Editorial comment – Laws for everyone

Four people have been arrested by Police in drug related cases. Picture: FILE

THE assault of police officers by members of the public is a concern.

Police chief intelligence and investigation Assistant Commissioner of Police (ACP) Vakacegu Toduadua said the offence is serious and those committing such acts will be dealt with accordingly.

His comments came in the wake of an incident last Sunday when two suspects were arrested in Tailevu for allegedly assaulting an officer at the Korovou Police Station.

Mr Toduadua claimed the suspects tore the police officer’s uniform and reflector vest while the officer was trying to wake a man lying in the middle of the road.

He said both accused were drunk and were now in police custody.

In a separate incident, stones were thrown at a police officer from Vunidawa Police Station in December last year while he was attending to a disturbance report.

Mr Toduadua said the officer was injured and treated at the Vunidawa Hospital.

Police officers from Vunidawa arrested three suspects.

“Don’t underestimate your police officers. If you commit such a crime we will hunt you down and bring you to justice,” he said.

In January 2012, a similar warning was issued to members of the public not to assault police officers. It came in the wake of six reported cases in the previous three months.

There were four cases in November 2011, two in the Western Division and one each in the Eastern and Northern divisions.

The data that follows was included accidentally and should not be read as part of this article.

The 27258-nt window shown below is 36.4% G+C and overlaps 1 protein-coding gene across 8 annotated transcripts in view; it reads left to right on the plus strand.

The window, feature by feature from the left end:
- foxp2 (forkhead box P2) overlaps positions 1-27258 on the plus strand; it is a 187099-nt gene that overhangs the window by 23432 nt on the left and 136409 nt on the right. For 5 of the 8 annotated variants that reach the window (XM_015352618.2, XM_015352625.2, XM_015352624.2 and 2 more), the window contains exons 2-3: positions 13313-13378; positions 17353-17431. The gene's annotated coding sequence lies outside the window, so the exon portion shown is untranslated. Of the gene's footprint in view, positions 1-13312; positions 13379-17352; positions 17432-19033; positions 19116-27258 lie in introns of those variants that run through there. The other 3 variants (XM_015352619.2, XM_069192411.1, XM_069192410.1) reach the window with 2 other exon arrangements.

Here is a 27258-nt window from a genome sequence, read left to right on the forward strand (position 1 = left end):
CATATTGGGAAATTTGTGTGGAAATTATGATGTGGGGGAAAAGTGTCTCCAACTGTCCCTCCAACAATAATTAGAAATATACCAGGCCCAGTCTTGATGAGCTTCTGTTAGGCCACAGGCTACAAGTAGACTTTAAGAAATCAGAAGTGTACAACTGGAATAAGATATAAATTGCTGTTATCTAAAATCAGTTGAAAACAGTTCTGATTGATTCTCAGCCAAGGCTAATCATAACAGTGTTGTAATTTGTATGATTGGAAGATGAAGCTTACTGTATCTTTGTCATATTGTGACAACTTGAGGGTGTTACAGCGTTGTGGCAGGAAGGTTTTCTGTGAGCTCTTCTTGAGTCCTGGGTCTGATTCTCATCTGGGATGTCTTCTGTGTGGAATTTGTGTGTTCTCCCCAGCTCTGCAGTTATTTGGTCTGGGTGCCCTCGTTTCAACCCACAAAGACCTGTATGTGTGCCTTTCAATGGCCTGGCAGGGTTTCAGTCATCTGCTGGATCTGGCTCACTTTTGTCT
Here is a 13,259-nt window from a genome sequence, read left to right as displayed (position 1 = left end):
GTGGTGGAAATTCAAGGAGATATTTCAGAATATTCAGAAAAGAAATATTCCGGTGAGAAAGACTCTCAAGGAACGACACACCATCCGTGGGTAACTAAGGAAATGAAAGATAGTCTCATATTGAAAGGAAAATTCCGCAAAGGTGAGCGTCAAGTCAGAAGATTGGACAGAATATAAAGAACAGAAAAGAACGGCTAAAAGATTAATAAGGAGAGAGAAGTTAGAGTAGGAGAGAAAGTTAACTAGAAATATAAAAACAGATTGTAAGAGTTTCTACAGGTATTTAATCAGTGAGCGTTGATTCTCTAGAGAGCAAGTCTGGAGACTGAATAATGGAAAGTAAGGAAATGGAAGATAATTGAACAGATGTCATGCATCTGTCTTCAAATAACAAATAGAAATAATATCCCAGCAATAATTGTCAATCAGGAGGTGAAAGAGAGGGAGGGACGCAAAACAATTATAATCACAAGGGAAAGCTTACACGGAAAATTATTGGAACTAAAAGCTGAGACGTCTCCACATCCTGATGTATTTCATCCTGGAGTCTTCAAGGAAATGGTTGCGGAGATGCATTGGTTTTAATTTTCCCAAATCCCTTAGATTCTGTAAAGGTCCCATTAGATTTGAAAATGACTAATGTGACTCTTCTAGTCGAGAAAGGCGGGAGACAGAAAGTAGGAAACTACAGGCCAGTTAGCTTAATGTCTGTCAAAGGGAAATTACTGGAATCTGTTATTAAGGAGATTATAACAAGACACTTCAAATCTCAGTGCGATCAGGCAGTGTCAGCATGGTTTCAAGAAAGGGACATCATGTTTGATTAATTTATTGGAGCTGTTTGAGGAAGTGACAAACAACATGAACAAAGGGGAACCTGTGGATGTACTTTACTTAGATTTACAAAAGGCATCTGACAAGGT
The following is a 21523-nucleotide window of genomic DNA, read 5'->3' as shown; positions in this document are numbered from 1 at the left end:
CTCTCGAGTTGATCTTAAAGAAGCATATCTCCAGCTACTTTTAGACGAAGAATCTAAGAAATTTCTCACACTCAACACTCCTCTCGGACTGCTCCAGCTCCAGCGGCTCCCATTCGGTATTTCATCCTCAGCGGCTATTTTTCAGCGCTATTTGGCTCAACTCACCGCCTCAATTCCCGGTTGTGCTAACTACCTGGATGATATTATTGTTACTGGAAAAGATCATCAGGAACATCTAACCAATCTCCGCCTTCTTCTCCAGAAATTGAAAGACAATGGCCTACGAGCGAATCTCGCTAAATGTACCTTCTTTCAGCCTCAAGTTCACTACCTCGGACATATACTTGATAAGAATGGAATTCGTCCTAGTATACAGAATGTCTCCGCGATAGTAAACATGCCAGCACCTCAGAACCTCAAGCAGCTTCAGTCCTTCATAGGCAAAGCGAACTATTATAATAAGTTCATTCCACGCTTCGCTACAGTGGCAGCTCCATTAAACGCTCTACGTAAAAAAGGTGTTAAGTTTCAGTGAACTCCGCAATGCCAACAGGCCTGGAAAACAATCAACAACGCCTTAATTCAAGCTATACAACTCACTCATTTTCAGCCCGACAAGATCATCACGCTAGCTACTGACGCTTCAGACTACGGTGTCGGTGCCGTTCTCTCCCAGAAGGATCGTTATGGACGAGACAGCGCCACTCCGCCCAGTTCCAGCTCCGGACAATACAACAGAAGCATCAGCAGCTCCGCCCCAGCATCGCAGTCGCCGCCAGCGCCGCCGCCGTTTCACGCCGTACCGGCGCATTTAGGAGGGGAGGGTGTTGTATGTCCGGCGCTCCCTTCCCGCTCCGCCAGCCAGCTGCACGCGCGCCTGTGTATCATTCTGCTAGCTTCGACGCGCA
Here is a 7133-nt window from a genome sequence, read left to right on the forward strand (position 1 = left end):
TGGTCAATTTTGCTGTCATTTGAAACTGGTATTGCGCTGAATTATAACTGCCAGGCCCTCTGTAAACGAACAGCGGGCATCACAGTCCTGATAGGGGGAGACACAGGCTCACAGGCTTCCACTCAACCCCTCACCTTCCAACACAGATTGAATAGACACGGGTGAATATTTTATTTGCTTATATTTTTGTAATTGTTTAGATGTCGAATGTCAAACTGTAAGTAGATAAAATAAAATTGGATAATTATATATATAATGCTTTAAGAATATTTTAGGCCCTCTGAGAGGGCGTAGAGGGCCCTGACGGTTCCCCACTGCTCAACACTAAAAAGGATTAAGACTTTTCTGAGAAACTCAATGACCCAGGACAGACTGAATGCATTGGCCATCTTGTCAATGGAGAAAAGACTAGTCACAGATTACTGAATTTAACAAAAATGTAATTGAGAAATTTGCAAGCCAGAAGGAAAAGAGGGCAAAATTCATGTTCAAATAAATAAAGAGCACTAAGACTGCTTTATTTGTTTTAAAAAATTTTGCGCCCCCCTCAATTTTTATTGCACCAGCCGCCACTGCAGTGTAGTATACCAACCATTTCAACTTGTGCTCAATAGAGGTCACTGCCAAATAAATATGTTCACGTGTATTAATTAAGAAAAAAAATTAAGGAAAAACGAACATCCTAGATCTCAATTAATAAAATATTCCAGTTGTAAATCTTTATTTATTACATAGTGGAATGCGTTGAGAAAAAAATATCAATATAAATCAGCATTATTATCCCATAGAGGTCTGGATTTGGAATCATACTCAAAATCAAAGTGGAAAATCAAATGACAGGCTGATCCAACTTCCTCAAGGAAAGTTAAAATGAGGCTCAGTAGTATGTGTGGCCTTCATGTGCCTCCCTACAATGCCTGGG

The fifth case was reported in December that year in the Southern Division. Assaults of police officers is a major concern for the force and should be a worry for responsible citizens.

We have to wonder though why our officers are being assaulted.

This is a factor stakeholders must seriously look at.

We need to identify the causes and immediately take corrective action to ensure steps are in place to put a stop to it.

While it is illegal to assault a police officer, the onus is on the force to ensure its men and women are trained to deal with such situations.

Scenarios may differ, but they should serve as platforms to identify probable causes.

The last thing we want is fading respect for an institution that has proudly held its head high in the face of many difficult situations over the years.

The force must hold its head high.

The people of this country will expect it to do so.

A confident force gives off a sense of security.

Retired officers still proudly reminisce about years when officers in uniform were important members of society.

They would never be seen doing things we take for granted now, such as carrying shopping bags while in uniform, walking the streets with shoes that were not polished, and with berets tucked into the rear belt flap of trousers.

They remember a time when officers were approachable, gentle, polite but very confident.

There was something special about the uniform and the men and women of the force donned them with pride.

The law must come down heavily on people who assault police officers. Sceptics may say times have changed, and maybe the onus is also on the force to do some soul searching.

But lest we forget, we all have a role to play in the mechanics of how life evolves in our country.

Let’s play our little part and allow our policemen and women to maintain law and order.

Laws were meant for everyone.

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